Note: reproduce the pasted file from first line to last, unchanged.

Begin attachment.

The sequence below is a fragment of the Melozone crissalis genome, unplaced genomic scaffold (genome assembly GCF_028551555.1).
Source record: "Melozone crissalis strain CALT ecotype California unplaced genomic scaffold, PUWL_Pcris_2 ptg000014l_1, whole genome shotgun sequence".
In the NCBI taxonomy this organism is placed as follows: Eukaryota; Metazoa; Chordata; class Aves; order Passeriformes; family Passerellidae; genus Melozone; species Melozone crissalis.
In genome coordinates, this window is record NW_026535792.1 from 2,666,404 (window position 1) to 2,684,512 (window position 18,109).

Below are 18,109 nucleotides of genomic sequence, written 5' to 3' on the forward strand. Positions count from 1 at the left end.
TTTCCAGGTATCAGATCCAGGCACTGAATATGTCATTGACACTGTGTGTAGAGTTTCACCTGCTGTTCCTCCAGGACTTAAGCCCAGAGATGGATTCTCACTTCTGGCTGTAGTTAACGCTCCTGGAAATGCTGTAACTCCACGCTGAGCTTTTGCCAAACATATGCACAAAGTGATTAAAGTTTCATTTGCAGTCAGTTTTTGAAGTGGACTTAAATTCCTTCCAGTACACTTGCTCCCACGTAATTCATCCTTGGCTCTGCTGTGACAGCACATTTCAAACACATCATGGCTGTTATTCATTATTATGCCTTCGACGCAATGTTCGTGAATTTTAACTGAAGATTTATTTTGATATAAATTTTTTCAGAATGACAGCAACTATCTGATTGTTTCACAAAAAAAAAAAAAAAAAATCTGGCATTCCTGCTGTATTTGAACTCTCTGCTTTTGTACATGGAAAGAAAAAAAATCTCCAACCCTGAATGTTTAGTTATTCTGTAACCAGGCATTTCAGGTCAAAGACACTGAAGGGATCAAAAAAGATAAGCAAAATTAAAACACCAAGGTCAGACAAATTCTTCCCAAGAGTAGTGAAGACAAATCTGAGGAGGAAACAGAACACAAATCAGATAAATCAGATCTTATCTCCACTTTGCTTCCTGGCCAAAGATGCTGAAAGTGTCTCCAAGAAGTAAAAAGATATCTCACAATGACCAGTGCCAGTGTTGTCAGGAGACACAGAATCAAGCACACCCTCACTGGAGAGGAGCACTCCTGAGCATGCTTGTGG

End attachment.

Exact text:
The sequence below is a fragment of the Melozone crissalis genome, unplaced genomic scaffold (genome assembly GCF_028551555.1).
Source record: "Melozone crissalis strain CALT ecotype California unplaced genomic scaffold, PUWL_Pcris_2 ptg000014l_1, whole genome shotgun sequence".
In the NCBI taxonomy this organism is placed as follows: Eukaryota; Metazoa; Chordata; class Aves; order Passeriformes; family Passerellidae; genus Melozone; species Melozone crissalis.
In genome coordinates, this window is record NW_026535792.1 from 2,666,404 (window position 1) to 2,684,512 (window position 18,109).

Below are 18,109 nucleotides of genomic sequence, written 5' to 3' on the forward strand. Positions count from 1 at the left end.
TTTCCAGGTATCAGATCCAGGCACTGAATATGTCATTGACACTGTGTGTAGAGTTTCACCTGCTGTTCCTCCAGGACTTAAGCCCAGAGATGGATTCTCACTTCTGGCTGTAGTTAACGCTCCTGGAAATGCTGTAACTCCACGCTGAGCTTTTGCCAAACATATGCACAAAGTGATTAAAGTTTCATTTGCAGTCAGTTTTTGAAGTGGACTTAAATTCCTTCCAGTACACTTGCTCCCACGTAATTCATCCTTGGCTCTGCTGTGACAGCACATTTCAAACACATCATGGCTGTTATTCATTATTATGCCTTCGACGCAATGTTCGTGAATTTTAACTGAAGATTTATTTTGATATAAATTTTTTCAGAATGACAGCAACTATCTGATTGTTTCACAAAAAAAAAAAAAAAAAATCTGGCATTCCTGCTGTATTTGAACTCTCTGCTTTTGTACATGGAAAGAAAAAAAATCTCCAACCCTGAATGTTTAGTTATTCTGTAACCAGGCATTTCAGGTCAAAGACACTGAAGGGATCAAAAAAGATAAGCAAAATTAAAACACCAAGGTCAGACAAATTCTTCCCAAGAGTAGTGAAGACAAATCTGAGGAGGAAACAGAACACAAATCAGATAAATCAGATCTTATCTCCACTTTGCTTCCTGGCCAAAGATGCTGAAAGTGTCTCCAAGAAGTAAAAAGATATCTCACAATGACCAGTGCCAGTGTTGTCAGGAGACACAGAATCAAGCACACCCTCACTGGAGAGGAGCACTCCTGAGCATGCTTGTGG